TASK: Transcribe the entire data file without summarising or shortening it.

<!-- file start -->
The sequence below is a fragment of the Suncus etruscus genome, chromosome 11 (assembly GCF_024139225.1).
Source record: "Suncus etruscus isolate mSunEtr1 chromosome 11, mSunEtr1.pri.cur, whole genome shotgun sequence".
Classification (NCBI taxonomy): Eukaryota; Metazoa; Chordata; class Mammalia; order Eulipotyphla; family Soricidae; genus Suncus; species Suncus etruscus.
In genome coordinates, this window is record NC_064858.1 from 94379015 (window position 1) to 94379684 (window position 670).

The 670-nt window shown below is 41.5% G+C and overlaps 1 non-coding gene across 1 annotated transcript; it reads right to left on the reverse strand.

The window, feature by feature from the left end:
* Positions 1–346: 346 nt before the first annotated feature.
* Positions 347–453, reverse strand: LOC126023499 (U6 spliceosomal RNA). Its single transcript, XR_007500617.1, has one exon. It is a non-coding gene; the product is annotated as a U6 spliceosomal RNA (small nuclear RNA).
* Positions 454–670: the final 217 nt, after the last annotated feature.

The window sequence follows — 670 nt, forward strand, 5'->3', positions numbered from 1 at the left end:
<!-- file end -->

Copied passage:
The sequence below is a fragment of the Suncus etruscus genome, chromosome 11 (assembly GCF_024139225.1).
Source record: "Suncus etruscus isolate mSunEtr1 chromosome 11, mSunEtr1.pri.cur, whole genome shotgun sequence".
Classification (NCBI taxonomy): Eukaryota; Metazoa; Chordata; class Mammalia; order Eulipotyphla; family Soricidae; genus Suncus; species Suncus etruscus.
In genome coordinates, this window is record NC_064858.1 from 94379015 (window position 1) to 94379684 (window position 670).

The 670-nt window shown below is 41.5% G+C and overlaps 1 non-coding gene across 1 annotated transcript; it reads right to left on the reverse strand.

The window, feature by feature from the left end:
* Positions 1–346: 346 nt before the first annotated feature.
* Positions 347–453, reverse strand: LOC126023499 (U6 spliceosomal RNA). Its single transcript, XR_007500617.1, has one exon. It is a non-coding gene; the product is annotated as a U6 spliceosomal RNA (small nuclear RNA).
* Positions 454–670: the final 217 nt, after the last annotated feature.

The window sequence follows — 670 nt, forward strand, 5'->3', positions numbered from 1 at the left end: